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Timoleon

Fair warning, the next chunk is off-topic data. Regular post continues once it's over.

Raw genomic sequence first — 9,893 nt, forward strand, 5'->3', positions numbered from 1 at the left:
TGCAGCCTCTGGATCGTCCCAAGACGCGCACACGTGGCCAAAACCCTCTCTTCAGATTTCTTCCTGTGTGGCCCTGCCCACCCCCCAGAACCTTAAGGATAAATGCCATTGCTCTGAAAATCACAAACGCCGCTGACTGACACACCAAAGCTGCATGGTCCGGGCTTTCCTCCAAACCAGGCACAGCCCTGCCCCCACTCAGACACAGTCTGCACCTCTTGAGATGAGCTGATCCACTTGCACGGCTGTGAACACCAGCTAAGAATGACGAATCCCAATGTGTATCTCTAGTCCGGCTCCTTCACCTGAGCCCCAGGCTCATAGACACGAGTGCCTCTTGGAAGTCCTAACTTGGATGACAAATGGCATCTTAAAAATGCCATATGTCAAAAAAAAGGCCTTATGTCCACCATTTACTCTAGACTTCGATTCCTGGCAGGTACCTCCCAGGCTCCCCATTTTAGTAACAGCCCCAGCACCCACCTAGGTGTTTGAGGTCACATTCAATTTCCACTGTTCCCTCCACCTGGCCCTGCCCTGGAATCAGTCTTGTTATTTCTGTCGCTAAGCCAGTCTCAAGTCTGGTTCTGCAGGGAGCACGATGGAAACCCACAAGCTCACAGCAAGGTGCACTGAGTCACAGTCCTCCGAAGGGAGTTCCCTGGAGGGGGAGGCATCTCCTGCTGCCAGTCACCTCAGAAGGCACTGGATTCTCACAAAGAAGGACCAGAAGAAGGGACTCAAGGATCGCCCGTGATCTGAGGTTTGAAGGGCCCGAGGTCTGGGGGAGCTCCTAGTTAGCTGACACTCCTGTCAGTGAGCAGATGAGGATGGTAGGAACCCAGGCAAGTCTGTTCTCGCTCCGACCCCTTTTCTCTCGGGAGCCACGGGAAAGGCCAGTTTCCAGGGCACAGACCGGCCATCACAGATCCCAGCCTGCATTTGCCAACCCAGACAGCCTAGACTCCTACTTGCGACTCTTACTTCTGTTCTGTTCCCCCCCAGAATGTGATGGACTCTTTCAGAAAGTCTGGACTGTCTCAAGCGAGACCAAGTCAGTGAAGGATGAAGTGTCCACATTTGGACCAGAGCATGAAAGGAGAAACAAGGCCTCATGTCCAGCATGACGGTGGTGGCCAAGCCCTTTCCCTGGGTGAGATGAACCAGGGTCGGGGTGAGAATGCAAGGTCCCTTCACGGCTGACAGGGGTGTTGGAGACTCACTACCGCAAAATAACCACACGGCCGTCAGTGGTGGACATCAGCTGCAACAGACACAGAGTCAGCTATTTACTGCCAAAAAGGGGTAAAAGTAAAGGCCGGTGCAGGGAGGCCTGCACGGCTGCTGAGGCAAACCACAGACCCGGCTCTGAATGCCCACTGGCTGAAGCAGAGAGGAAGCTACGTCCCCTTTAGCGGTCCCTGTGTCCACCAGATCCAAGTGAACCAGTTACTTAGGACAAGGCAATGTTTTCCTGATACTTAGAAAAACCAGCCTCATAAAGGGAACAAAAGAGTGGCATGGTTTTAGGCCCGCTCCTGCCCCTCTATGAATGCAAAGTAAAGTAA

Τιμολέων). The son of Timodemus or Timaenetus and Demaristé. He belonged to one of the noblest families at Corinth. His early life was stained by a dreadful deed of blood. We are told that so ardent was his love of liberty that when his brother Timophanes endeavoured to make himself tyrant of their native city, Timoleon murdered him rather than allow him to destroy the liberty of the State. At the request of the Greek cities of Sicily, the Corinthians despatched Timoleon with a small force in B.C. 344 to repel the Carthaginians from that island. He obtained possession of Syracuse, and then proceeded to expel the tyrants from the other Greek cities of Sicily, but was interrupted in this undertaking by a formidable invasion of the Carthaginians, who landed at Lilybaeum, in 339, with an immense army, under the command of Hasdrubal and Hamilcar, consisting of 70,000 foot and 10,000 horse. Timoleon could only induce 12,000 men to march with him against the Carthaginians; but with this small force he gained a brilliant victory over the Carthaginians on the river Crimissus (339 B.C.). The Carthaginians were glad to conclude a treaty with Timoleon in 338, by which the river Halycus was fixed as the boundary of the Carthaginian and Greek dominions in Sicily. Subsequently he expelled almost all the tyrants from the Greek cities in Sicily, and established democracies instead. Timoleon, however, was in reality the ruler of Sicily, for all the States consulted him on every matter of importance; and the wisdom of his rule is attested by the flourishing condition of the island for several years even after his death. He died in 337. His life was written by Plutarch.

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